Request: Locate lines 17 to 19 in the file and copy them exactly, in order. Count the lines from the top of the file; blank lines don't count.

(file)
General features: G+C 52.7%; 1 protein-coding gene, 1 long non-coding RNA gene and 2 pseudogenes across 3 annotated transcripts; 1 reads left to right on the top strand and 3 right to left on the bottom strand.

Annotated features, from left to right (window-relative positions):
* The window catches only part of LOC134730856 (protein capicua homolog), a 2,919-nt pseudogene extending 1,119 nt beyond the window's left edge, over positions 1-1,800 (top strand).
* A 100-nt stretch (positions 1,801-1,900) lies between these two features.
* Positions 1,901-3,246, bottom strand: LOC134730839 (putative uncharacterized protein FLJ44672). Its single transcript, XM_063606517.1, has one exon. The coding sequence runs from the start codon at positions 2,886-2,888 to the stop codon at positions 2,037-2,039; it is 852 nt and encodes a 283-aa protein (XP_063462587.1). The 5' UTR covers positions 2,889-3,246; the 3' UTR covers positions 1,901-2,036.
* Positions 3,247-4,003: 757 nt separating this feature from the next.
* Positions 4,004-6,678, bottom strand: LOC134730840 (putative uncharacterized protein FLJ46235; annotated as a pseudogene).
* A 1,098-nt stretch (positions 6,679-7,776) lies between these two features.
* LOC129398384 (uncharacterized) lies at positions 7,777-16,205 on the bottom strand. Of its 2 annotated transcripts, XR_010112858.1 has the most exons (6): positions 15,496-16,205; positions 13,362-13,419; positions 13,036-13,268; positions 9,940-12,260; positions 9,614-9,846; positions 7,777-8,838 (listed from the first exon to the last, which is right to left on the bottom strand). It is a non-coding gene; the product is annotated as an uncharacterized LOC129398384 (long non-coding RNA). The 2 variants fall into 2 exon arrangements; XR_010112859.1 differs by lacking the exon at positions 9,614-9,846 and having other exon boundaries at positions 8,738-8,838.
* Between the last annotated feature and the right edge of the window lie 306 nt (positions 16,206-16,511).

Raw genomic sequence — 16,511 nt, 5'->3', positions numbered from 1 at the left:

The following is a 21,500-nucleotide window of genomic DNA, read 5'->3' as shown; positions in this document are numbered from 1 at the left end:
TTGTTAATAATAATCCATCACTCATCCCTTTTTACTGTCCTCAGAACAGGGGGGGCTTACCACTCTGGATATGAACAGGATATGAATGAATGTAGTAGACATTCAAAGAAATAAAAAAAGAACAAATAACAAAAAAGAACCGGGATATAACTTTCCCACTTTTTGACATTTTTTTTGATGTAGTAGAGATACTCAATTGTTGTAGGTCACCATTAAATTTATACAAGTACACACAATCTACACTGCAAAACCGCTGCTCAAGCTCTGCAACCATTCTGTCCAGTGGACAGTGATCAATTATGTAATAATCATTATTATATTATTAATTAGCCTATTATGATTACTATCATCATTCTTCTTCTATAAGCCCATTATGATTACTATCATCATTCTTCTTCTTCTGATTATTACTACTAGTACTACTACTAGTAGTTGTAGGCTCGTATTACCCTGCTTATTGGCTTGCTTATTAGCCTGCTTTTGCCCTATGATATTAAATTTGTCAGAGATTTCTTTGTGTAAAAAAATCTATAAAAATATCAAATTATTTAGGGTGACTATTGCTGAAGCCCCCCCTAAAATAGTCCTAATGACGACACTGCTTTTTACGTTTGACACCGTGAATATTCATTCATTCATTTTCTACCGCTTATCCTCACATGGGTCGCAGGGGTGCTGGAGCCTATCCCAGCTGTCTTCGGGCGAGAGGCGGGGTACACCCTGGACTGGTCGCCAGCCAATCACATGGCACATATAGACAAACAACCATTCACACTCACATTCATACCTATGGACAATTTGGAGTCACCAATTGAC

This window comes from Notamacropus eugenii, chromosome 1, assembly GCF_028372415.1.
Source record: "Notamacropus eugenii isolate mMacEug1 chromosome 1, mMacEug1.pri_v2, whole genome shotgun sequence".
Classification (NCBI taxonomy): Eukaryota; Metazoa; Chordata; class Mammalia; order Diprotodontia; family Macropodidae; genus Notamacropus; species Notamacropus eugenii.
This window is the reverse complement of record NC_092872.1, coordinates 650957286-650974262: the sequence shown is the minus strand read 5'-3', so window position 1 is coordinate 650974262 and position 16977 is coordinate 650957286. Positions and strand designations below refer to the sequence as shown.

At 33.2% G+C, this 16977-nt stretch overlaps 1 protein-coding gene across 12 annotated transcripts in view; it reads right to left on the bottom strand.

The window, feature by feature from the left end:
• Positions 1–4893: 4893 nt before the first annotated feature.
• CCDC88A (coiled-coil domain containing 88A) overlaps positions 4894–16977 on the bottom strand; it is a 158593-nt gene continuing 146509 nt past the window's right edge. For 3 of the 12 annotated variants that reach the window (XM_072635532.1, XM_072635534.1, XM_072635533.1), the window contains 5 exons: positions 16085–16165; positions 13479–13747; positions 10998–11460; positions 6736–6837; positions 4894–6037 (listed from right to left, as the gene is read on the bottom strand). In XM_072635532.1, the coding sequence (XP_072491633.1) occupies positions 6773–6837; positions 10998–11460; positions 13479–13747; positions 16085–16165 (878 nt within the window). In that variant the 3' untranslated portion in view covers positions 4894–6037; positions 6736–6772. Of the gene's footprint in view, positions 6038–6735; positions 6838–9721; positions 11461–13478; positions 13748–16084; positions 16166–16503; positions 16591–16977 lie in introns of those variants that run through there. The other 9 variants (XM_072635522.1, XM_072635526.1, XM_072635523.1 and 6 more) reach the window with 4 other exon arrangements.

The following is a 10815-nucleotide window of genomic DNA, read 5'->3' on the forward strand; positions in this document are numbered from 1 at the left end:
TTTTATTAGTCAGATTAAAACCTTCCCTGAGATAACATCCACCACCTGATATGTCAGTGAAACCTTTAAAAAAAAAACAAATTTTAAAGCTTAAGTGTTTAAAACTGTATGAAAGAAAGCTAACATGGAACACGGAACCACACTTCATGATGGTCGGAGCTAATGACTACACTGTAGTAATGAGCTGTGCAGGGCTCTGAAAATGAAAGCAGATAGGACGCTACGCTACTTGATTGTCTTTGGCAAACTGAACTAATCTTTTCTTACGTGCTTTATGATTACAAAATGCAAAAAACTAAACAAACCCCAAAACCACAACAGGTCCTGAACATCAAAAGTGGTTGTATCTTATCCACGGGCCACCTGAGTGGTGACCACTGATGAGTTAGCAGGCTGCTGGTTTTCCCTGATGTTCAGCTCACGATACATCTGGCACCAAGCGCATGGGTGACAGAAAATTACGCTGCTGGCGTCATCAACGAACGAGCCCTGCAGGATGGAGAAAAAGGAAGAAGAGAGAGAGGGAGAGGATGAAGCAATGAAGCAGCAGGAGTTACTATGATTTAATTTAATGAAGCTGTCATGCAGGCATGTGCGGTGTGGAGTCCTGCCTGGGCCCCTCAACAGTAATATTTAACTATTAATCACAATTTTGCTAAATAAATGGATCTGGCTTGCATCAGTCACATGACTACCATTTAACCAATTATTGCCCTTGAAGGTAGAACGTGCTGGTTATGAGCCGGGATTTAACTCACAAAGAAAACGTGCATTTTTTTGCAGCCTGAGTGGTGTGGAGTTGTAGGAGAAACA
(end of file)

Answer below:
This window is the reverse complement of record NC_092872.1, coordinates 650957286-650974262: the sequence shown is the minus strand read 5'-3', so window position 1 is coordinate 650974262 and position 16977 is coordinate 650957286. Positions and strand designations below refer to the sequence as shown.

At 33.2% G+C, this 16977-nt stretch overlaps 1 protein-coding gene across 12 annotated transcripts in view; it reads right to left on the bottom strand.

The window, feature by feature from the left end: